The Song of Night’s Sweet Bird

Mural painting of nightingale from Pompeii

Mural painting of nightingale from Pompeii

Spiritual Sunday

This past week, while teaching Percy Shelley’s elegy about John Keats (Adonais), I told my students about how lines from stanza 42 grace my eldest son’s gravestone. In today’s post I use the poem to explore where Justin is or in what state he now exists.

Here are the lines we used:

He is made one with Nature: there is heard
His voice in all her music, from the moan
Of thunder, to the song of night’s sweet bird;
He is a presence to be felt and known
In darkness and in light, from herb and stone…

I’ve told the story of how we placed a bench by the gravesite so that friends, students, and other visitors could look into the trees and out over the St. Mary’s River (where Justin drowned) and feel his presence. And of how, in the months and years that have followed, people have continued to bring offerings to the gravesite. At first they brought sprigs of heather and small stones but now they bring oyster shells. These in turn attract children, which is thoroughly appropriate since Justin loved kids and got along very well with them.

But the poem is more than a Wendell Berry-esque vision of our remains becoming part of the cycle of life (as in his poem “Testament,” which I comment on here). The sweet bird that Shelley mentions is the nightingale to which Keats wrote his famous ode. Shelley is saying that we now see nightingales through the lens of Keats’ poem. Or to quote him directly, we hear Keats’ voice in “the song of night’s sweet bird.”

There is yet more. The poem continues on to tell us that Keats’ presence is:

Spreading itself where’er that Power may move
Which has withdrawn his being to its own;
Which wields the world with never-wearied love,
Sustains it from beneath, and kindles it above.

Shelley’s “Power” appears to be his version of the universal soul that Wordsworth talks about in Intimations of Immortality. Wordsworth says that we come into life “trailing clouds of glory…from God who is our home” and that “our birth is but a sleep and a forgetting.” As Shelley sees it, however, the Spirit doesn’t simply sit passively there waiting for us to return but is continually banging on the door of materiality, trying to get in. Here’s the next stanza in Adonais:

He is a portion of the loveliness
Which once he made more lovely: he doth bear
His part, while the one Spirit’s plastic stress
Sweeps through the dull dense world, compelling there
All new successions to the forms they wear;
Torturing th’ unwilling dross that checks its flight
To its own likeness, as each mass may bear;
And bursting in its beauty and its might
From trees and beasts and men into the Heaven’s light.

In this vision, the “dull dense world” checks the flight of “the one Spirit.” It can’t entirely resist it, however, as the Spirit manages to do some shaping of material forms, “torturing th’unwilling dross…to its own likeness.” Whether trees or beasts or men,” all things are shaped by the Spirit in accord with their own inner potential and burst into beauty. Or into colors, as Shelley puts it in a later stanza:

The One remains, the many change and pass;
Heaven’s light forever shines, Earth’s shadows fly;
Life, like a dome of many-colour’d glass,
Stains the white radiance of Eternity,
Until Death tramples it to fragments.

Justin was certainly open to the Spirit—“many-color’d glass” is not a bad way of describing who he was—and when he died he was striving to make contact with “the One.” I didn’t entirely like the way he was doing it as he was looking to fundamentalist Christianity to help him open up. But I honored his search and he never succumbed to the narrow judgmentalism that I see in far too many fundamentalists. He was drawn more to ecstatic experience.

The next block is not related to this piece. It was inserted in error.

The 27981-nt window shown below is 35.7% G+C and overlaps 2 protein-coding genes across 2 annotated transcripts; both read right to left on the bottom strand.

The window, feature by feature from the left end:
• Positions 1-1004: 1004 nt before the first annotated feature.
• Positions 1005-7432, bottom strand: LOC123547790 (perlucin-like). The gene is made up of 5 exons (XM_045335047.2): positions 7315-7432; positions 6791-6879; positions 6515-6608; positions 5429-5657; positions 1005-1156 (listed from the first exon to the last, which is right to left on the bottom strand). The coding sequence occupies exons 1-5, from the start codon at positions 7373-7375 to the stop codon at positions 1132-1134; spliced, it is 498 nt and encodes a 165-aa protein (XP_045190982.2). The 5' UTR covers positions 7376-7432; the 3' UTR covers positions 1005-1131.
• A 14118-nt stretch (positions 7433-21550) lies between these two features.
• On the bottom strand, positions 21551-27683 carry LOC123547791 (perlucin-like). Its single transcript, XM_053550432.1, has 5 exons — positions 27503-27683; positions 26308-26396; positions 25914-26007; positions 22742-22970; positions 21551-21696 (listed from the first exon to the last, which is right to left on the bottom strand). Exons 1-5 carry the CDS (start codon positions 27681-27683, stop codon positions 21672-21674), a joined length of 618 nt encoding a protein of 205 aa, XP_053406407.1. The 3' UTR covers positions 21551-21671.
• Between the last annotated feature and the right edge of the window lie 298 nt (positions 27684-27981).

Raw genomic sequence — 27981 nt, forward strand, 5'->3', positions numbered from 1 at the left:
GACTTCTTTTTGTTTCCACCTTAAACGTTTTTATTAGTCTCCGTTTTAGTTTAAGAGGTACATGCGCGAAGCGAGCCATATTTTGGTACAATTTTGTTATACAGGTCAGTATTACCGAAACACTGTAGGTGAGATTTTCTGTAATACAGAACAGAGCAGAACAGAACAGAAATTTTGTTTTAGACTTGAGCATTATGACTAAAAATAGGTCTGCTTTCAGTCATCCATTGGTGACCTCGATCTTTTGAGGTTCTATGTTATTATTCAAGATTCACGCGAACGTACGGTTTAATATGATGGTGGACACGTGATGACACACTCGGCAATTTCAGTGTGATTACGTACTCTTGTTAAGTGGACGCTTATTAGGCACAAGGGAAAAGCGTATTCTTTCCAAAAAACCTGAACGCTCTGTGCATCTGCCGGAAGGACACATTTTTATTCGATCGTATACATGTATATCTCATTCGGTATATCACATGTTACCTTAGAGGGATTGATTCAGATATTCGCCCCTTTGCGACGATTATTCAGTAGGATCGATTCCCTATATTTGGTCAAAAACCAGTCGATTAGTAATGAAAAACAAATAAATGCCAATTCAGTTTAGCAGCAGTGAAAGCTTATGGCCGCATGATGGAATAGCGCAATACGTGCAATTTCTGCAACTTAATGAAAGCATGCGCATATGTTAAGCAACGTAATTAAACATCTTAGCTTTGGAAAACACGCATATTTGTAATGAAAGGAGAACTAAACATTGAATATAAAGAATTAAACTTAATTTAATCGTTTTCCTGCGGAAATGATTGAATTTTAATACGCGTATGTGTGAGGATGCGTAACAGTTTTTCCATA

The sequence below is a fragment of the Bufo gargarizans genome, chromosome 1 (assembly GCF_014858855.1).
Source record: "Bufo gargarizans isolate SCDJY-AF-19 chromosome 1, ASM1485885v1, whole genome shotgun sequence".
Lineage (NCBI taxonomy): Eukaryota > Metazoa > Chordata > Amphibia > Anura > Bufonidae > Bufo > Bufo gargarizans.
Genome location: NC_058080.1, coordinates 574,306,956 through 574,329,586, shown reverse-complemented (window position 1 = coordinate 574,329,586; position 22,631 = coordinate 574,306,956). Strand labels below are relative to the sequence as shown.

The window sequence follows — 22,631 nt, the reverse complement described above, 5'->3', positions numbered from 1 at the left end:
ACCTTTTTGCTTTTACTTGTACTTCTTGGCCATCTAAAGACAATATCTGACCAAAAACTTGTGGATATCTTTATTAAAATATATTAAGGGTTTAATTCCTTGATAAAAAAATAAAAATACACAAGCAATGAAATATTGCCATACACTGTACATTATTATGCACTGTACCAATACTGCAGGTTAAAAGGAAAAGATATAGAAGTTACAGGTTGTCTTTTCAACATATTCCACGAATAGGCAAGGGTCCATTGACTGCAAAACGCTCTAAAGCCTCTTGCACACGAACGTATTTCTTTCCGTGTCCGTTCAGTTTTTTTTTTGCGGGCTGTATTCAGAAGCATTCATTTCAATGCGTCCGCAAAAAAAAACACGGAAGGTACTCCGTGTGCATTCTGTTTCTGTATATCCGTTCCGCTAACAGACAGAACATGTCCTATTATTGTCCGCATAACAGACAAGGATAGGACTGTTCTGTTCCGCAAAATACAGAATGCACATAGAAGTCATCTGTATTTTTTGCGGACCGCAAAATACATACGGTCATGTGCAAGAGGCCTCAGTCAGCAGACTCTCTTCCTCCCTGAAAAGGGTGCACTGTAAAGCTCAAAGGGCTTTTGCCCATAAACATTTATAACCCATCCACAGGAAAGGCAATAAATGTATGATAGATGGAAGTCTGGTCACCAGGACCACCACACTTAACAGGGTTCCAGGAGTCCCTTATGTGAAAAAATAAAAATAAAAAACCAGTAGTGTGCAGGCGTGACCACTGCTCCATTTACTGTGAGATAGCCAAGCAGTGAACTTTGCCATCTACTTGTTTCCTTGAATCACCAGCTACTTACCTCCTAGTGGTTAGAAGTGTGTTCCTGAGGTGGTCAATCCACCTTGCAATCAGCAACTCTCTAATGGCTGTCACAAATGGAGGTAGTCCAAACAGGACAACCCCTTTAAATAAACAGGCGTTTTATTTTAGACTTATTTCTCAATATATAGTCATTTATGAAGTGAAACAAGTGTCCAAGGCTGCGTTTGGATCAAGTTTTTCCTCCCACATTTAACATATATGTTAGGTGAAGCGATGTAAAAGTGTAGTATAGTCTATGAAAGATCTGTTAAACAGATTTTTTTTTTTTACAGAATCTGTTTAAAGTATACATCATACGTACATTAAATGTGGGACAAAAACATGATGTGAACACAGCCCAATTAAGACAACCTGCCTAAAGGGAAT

Here’s how poetry comes into the picture. Keats sought to shape the unwilling dross of language to capture this Spirit. (Other artists use music, dance, painting, sculpture, etc.) Keats was as successful as any poet has been, asking in the concluding lines of his nightingale ode, “Was it a vision, or a waking dream? Fled is that music:—do I wake or sleep?” In his articulation, he was able to show us that unwilling dross does not get the last word.

Put another way, when we read Keats’ poetry we get a glimpse of the divine. Here’s Shelley describing how “the last clouds of cold mortality” are “consumed” when Keats’ poetry “beams” on him. It is as though his poetry is a mirror in which we see reflected “the fire for which all thirst”:

That Light whose smile kindles the Universe,
That Beauty in which all things work and move,
That Benediction which the eclipsing Curse
Of birth can quench not, that sustaining Love
Which through the web of being blindly wove
By man and beast and earth and air and sea,
Burns bright or dim, as each are mirrors of
The fire for which all thirst; now beams on me,
Consuming the last clouds of cold mortality.

To bring this back to Justin, Shelley sensed the Spirit from which my son came and to which he returned and helps us feel that Spirit through his words. The magic of poetry is that it tortures resistant words to give up a glimpse of the transcendent.

My father’s upcoming memorial service will be filled with poetry. It will make his presence present.

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  • Literature is as vital to our lives as food and shelter. Stories and poems help us work through the challenges we face, from everyday irritations to loneliness, heartache, and death. Literature is meant to mix it up with life. This website explores how it does so.

    Please feel free to e-mail me [rrbates (at) smcm (dot) edu]. I would be honored to hear your thoughts and questions about literature.

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